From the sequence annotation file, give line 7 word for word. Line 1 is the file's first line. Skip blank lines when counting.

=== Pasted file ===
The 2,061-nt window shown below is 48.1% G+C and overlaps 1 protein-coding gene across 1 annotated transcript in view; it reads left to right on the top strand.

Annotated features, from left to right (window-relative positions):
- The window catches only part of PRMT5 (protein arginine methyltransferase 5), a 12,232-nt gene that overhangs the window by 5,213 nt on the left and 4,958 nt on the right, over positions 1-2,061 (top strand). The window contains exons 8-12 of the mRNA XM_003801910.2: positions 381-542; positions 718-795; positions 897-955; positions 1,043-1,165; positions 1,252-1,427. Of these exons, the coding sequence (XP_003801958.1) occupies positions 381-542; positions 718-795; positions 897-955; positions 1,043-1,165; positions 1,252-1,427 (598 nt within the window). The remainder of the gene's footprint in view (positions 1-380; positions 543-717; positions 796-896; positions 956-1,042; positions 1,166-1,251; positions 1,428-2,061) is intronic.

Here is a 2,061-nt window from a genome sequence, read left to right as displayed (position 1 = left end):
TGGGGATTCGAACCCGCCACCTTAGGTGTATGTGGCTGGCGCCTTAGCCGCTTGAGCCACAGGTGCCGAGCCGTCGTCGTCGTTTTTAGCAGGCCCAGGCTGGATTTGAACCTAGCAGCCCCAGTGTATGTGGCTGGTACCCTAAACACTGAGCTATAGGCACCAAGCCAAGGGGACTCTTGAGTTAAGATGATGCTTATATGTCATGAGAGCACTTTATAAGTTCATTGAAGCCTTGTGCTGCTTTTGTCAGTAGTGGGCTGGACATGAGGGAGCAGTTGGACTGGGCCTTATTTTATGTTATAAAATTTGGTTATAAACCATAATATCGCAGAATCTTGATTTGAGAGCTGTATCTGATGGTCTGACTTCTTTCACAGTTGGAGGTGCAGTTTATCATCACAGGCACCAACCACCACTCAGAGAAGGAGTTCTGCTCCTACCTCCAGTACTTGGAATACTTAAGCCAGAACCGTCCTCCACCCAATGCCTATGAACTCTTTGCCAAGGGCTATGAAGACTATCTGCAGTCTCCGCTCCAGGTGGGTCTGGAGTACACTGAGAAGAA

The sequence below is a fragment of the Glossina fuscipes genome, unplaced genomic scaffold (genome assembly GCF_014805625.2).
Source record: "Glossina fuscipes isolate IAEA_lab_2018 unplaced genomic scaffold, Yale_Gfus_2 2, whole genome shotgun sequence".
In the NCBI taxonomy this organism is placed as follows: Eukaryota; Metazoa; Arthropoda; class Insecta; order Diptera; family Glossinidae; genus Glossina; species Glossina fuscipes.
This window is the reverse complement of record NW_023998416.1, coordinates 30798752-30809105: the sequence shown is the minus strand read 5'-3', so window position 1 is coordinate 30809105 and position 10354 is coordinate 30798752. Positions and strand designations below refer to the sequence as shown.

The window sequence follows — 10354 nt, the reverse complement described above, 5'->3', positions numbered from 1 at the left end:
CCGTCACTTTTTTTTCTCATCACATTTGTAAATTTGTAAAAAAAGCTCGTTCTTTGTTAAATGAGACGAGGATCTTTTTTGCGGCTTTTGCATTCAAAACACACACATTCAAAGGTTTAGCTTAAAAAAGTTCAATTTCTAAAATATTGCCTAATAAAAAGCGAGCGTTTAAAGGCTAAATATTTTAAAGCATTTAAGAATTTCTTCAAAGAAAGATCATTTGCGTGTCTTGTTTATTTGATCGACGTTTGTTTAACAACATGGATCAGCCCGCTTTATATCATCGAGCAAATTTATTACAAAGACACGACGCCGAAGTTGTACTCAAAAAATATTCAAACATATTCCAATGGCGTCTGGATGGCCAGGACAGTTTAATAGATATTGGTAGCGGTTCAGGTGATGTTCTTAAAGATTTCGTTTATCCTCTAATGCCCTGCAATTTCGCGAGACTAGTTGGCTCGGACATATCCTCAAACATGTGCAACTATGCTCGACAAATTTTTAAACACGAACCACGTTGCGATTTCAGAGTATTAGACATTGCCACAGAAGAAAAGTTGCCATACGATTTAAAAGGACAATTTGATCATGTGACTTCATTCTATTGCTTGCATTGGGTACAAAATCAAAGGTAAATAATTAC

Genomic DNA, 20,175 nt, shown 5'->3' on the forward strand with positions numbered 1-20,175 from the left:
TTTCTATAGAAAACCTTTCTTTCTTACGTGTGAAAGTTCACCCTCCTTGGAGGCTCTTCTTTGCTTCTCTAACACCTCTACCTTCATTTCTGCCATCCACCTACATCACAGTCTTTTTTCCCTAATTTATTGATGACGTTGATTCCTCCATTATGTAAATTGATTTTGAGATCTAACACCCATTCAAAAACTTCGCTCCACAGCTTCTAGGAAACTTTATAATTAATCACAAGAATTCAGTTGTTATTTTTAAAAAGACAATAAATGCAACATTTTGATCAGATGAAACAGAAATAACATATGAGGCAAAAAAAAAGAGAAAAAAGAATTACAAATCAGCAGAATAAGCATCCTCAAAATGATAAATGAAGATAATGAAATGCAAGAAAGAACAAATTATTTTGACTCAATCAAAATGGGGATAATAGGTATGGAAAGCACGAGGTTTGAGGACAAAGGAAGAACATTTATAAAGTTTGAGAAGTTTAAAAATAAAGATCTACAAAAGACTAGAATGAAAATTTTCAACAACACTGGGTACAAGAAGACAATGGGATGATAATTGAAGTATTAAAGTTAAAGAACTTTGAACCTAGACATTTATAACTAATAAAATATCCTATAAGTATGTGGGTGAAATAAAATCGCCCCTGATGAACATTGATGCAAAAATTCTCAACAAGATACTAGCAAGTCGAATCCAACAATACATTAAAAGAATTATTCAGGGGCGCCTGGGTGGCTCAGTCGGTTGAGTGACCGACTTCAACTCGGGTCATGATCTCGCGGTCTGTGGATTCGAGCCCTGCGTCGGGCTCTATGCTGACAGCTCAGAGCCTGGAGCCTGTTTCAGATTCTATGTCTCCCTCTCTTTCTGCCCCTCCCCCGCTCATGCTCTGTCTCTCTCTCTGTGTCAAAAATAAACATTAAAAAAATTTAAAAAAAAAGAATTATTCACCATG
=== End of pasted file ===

Source record: "Glossina fuscipes isolate IAEA_lab_2018 unplaced genomic scaffold, Yale_Gfus_2 2, whole genome shotgun sequence".